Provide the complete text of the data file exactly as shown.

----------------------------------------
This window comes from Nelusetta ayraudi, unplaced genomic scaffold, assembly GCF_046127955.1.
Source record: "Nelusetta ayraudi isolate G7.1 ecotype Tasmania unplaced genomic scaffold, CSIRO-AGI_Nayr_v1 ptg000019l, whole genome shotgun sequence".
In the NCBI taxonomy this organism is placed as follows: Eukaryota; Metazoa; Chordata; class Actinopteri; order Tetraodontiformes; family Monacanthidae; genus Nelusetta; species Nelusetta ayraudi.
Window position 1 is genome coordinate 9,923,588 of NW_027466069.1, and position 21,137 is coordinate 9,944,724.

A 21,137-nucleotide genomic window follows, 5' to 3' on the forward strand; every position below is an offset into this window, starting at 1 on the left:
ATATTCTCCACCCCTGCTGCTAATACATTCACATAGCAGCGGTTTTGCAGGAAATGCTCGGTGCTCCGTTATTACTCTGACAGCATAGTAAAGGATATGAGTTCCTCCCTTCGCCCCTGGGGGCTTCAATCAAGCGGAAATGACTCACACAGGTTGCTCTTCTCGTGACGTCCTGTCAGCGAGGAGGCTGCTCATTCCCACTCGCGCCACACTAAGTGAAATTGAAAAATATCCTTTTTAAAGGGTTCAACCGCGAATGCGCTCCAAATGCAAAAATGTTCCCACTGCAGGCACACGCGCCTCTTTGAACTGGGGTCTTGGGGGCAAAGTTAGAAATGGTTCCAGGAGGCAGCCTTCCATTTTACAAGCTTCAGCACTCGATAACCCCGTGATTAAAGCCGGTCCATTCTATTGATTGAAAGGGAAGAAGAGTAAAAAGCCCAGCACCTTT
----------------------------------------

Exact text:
This window comes from Nelusetta ayraudi, unplaced genomic scaffold, assembly GCF_046127955.1.
Source record: "Nelusetta ayraudi isolate G7.1 ecotype Tasmania unplaced genomic scaffold, CSIRO-AGI_Nayr_v1 ptg000019l, whole genome shotgun sequence".
In the NCBI taxonomy this organism is placed as follows: Eukaryota; Metazoa; Chordata; class Actinopteri; order Tetraodontiformes; family Monacanthidae; genus Nelusetta; species Nelusetta ayraudi.
Window position 1 is genome coordinate 9,923,588 of NW_027466069.1, and position 21,137 is coordinate 9,944,724.

A 21,137-nucleotide genomic window follows, 5' to 3' on the forward strand; every position below is an offset into this window, starting at 1 on the left:
ATATTCTCCACCCCTGCTGCTAATACATTCACATAGCAGCGGTTTTGCAGGAAATGCTCGGTGCTCCGTTATTACTCTGACAGCATAGTAAAGGATATGAGTTCCTCCCTTCGCCCCTGGGGGCTTCAATCAAGCGGAAATGACTCACACAGGTTGCTCTTCTCGTGACGTCCTGTCAGCGAGGAGGCTGCTCATTCCCACTCGCGCCACACTAAGTGAAATTGAAAAATATCCTTTTTAAAGGGTTCAACCGCGAATGCGCTCCAAATGCAAAAATGTTCCCACTGCAGGCACACGCGCCTCTTTGAACTGGGGTCTTGGGGGCAAAGTTAGAAATGGTTCCAGGAGGCAGCCTTCCATTTTACAAGCTTCAGCACTCGATAACCCCGTGATTAAAGCCGGTCCATTCTATTGATTGAAAGGGAAGAAGAGTAAAAAGCCCAGCACCTTT